|AVS 54th International Symposium|
|Thin Film||Thursday Sessions|
|Session:||Computational Aspects of Thin Films|
|Presenter:||J.R. Abelson, University of Illinois at Urbana-Champaign|
|Authors:||Y. Yang, University of Illinois at Urbana-Champaign
J.R. Abelson, University of Illinois at Urbana-Champaign
|Correspondent:||Click to Email|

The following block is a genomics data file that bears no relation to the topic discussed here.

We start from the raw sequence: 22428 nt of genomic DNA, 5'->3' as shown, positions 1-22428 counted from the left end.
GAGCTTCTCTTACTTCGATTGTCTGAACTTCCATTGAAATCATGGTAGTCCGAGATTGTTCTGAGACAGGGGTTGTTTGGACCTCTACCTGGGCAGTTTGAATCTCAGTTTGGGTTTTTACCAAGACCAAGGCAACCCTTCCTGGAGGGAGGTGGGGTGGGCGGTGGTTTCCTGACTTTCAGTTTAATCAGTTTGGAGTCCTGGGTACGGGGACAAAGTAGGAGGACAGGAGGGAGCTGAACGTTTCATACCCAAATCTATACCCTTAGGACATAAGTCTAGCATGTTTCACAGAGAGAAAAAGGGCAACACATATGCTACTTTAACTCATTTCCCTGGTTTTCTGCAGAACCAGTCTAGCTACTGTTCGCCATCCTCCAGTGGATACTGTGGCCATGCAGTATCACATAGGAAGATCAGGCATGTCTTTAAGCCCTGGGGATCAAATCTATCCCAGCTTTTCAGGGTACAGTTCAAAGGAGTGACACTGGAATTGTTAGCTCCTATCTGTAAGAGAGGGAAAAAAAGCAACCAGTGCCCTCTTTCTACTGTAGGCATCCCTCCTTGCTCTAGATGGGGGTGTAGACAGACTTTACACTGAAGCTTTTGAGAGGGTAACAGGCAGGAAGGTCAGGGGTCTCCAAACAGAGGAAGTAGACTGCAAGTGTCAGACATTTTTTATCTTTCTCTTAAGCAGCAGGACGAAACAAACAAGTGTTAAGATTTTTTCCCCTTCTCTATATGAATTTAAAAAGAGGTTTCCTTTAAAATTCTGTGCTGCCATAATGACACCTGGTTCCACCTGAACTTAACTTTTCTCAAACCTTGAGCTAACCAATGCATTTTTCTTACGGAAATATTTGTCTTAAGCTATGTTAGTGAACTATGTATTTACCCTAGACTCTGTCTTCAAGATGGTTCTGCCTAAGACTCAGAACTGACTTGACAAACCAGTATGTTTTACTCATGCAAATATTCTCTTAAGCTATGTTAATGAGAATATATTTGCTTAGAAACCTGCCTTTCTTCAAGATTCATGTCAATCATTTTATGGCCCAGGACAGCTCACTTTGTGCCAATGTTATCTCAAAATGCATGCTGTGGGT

The need to coat or fill recessed features such as trenches or vias is frequently encountered in micro- and nano-fabrication processes. Chemical vapor deposition is commonly used because of the combination of good conformality and high growth rate. With the continuous scaling down of feature sizes and the increase of aspect (depth/width) ratios, it has become a major challenge to maintain the growth conformality and filling efficiency. We developed a numerical model that is capable of simulating the film thickness profiles produced by CVD in trenches and vias with aspect ratios ≥ 10:1. In this model, the precursor transport is described by Knudson diffusion, and the precursor concentration and reaction rate distributions are solved numerically from the continuity equation. The evolution of the deposition profile during a filling process can also be predicted. We employ this model to understand the critical issues associated with CVD on high aspect ratio features. We show that the precursor reaction probability is the key factor that governs the deposition conformality. The model predicts the precursor reaction probability that is required to conformally coat or to completely fill trenches with aspect ratios ranging from 5:1 to 100:1. These simulations are in close agreement with the experimental profiles we have obtained for HfB2 and CrB2 films grown using single-source borohydride precursors. Traditionally the precursor reaction probability is controlled primarily by the growth temperature. We show that if a Langmuir surface reaction mechanisms is operative then the precursor pressure is a far more effective parameter to reduce the reaction probability. We have developed a new approach to obtain super-conformal coating (bottom-up filling) of high aspect ratio features, and we have demonstrated proof-of-concept with CrB2 and HfB2 films. In this method, a suppressor species is introduced into the growth system to reduce the surface reaction rate of the precursor. We simulate the deposited film profile as a function of the suppressor pressure, precursor pressure, trench aspect ratio, and the relative reaction rates of the suppressor and precursor species. We will discuss methods to optimize the filling process by varying the suppressor pressure in time during film growth.